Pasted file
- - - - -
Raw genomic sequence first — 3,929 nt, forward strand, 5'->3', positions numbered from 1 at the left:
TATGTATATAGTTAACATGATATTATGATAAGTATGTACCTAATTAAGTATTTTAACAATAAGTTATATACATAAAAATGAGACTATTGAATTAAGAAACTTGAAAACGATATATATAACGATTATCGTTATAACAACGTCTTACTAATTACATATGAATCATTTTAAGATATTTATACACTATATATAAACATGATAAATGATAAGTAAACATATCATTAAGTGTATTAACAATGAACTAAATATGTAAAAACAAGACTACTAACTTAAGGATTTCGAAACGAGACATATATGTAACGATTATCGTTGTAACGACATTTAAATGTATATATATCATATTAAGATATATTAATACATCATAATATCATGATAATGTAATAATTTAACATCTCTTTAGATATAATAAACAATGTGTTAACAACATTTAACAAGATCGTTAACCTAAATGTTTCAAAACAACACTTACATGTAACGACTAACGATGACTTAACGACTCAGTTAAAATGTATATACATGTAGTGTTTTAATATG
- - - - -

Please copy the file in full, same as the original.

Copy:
Raw genomic sequence first — 3,929 nt, forward strand, 5'->3', positions numbered from 1 at the left:
TATGTATATAGTTAACATGATATTATGATAAGTATGTACCTAATTAAGTATTTTAACAATAAGTTATATACATAAAAATGAGACTATTGAATTAAGAAACTTGAAAACGATATATATAACGATTATCGTTATAACAACGTCTTACTAATTACATATGAATCATTTTAAGATATTTATACACTATATATAAACATGATAAATGATAAGTAAACATATCATTAAGTGTATTAACAATGAACTAAATATGTAAAAACAAGACTACTAACTTAAGGATTTCGAAACGAGACATATATGTAACGATTATCGTTGTAACGACATTTAAATGTATATATATCATATTAAGATATATTAATACATCATAATATCATGATAATGTAATAATTTAACATCTCTTTAGATATAATAAACAATGTGTTAACAACATTTAACAAGATCGTTAACCTAAATGTTTCAAAACAACACTTACATGTAACGACTAACGATGACTTAACGACTCAGTTAAAATGTATATACATGTAGTGTTTTAATATG